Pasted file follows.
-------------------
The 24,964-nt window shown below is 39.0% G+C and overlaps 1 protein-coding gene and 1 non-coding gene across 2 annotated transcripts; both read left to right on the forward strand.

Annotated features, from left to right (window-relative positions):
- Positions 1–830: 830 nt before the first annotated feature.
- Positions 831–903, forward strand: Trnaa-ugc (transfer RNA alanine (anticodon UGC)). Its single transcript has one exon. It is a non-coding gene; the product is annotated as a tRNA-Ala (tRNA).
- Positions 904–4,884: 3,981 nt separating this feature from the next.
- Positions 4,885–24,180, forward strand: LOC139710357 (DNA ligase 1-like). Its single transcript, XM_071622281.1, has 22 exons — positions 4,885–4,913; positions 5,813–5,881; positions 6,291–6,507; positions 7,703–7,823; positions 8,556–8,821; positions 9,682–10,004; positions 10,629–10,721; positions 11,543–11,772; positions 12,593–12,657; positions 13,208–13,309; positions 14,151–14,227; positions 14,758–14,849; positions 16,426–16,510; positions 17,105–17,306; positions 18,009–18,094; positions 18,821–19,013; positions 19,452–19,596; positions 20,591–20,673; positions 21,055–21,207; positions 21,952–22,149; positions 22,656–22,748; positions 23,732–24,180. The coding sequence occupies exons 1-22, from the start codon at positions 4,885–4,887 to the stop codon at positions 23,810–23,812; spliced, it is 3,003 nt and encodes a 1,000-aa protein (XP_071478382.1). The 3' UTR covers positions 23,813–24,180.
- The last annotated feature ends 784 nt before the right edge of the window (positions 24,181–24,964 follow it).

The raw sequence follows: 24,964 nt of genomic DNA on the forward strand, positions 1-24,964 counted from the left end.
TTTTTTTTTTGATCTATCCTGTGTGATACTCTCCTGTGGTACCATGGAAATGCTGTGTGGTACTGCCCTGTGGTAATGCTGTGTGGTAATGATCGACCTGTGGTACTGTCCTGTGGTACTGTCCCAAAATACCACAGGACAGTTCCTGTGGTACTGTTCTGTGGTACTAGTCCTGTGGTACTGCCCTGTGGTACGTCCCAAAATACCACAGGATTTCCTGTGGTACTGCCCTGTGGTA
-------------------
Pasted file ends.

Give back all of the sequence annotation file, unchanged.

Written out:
The 24,964-nt window shown below is 39.0% G+C and overlaps 1 protein-coding gene and 1 non-coding gene across 2 annotated transcripts; both read left to right on the forward strand.

Annotated features, from left to right (window-relative positions):
- Positions 1–830: 830 nt before the first annotated feature.
- Positions 831–903, forward strand: Trnaa-ugc (transfer RNA alanine (anticodon UGC)). Its single transcript has one exon. It is a non-coding gene; the product is annotated as a tRNA-Ala (tRNA).
- Positions 904–4,884: 3,981 nt separating this feature from the next.
- Positions 4,885–24,180, forward strand: LOC139710357 (DNA ligase 1-like). Its single transcript, XM_071622281.1, has 22 exons — positions 4,885–4,913; positions 5,813–5,881; positions 6,291–6,507; positions 7,703–7,823; positions 8,556–8,821; positions 9,682–10,004; positions 10,629–10,721; positions 11,543–11,772; positions 12,593–12,657; positions 13,208–13,309; positions 14,151–14,227; positions 14,758–14,849; positions 16,426–16,510; positions 17,105–17,306; positions 18,009–18,094; positions 18,821–19,013; positions 19,452–19,596; positions 20,591–20,673; positions 21,055–21,207; positions 21,952–22,149; positions 22,656–22,748; positions 23,732–24,180. The coding sequence occupies exons 1-22, from the start codon at positions 4,885–4,887 to the stop codon at positions 23,810–23,812; spliced, it is 3,003 nt and encodes a 1,000-aa protein (XP_071478382.1). The 3' UTR covers positions 23,813–24,180.
- The last annotated feature ends 784 nt before the right edge of the window (positions 24,181–24,964 follow it).

The raw sequence follows: 24,964 nt of genomic DNA on the forward strand, positions 1-24,964 counted from the left end.
TTTTTTTTTTGATCTATCCTGTGTGATACTCTCCTGTGGTACCATGGAAATGCTGTGTGGTACTGCCCTGTGGTAATGCTGTGTGGTAATGATCGACCTGTGGTACTGTCCTGTGGTACTGTCCCAAAATACCACAGGACAGTTCCTGTGGTACTGTTCTGTGGTACTAGTCCTGTGGTACTGCCCTGTGGTACGTCCCAAAATACCACAGGATTTCCTGTGGTACTGCCCTGTGGTA